Very interested in how to restart simulation. @anirudh2821998 do you have a post somewhere?


Hi @jhartung! Those are pertinent questions and I can say that tuning mesh and simulation params is like an art. Perhaps formal knowledge can be captured / extracted from thousands of real user cases by an Ai agent in near future. :nerd_face:

  • Personally, when I see omega shivering in 1-e5 zone, I consider that simulation converged (if you were measuring Forces or having Probe points installed, you will see curves getting flat at that moment). In your current case, it is around 180 - 200 sec of simulation. Even if other divergence values go further down, no significant impact will be observed.
  • BMB means Background Mesh Box, being in your mesh definition set to 20 x 20 x 50. Suggested rule of thumb is to have at least 30 divisions in one direction, which means 30 x 30 x 50.
  • Moreover, 3D grid of BMB is nicer to simulation algorithms, if it has squares (and not rectangles) in all axis. In your case it means that having BMB size of 40 x 40 x 50 m, you get good hexahedrons when BMB has 20 x 20 x 25 divisions (but it seems not good enough), so go for 32 x 32 x 40.
  • It means automatically , that you will have more grid cells. hence I suggest to make Region refinement slightly smaller, in order to compensate and keep the mesh fit on your 16 processors.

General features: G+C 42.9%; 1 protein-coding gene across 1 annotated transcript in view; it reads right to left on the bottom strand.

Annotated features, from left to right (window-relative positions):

There is also a ‘simplistic’ way I use to observe geometry behaviour over a span of different flow velocities. I start simulation gently to get to the low part of velocity and keep that speed, waiting of “dust to settle” (like 20 -50 seconds, depending on your simulation params, but look at omega). Than I add 5-10% of flow speed and again wait appropriate time, level by level. In “Simulation control” you need to play with “Delta t” and "Write interval’ to be able to observe different states over the whole simulation.
For accelerating the inlet flow you know already that CSV file can be used for that purpose (like for ‘pacing’ your simulation start).

As far as you wish to only see the ‘Solution Field’ (and do not want to get Forces and Moments from simulation, you can play with flow speed and directions. Currently Forces and Moments seem not to report correct values with rotating wind, and I prepare a case to submit to SimScale support.




Hi @Retsam, amazing feedback! Moving to a square mesh on the BMB significantly decreased solving time, memory usage, and resulted in a much more uniform mesh across the model. Here’s a quick mesh clip before and after. You’ll note the addition of a tail region. Even with that this mesh solved in about half the time!

Next I’ll work on softening the startup of fluid flow and report back.

@jousefm I’d highly recommend you add this tip to your tutorials or meshing docs.


Updated thread title to be more consistent with content.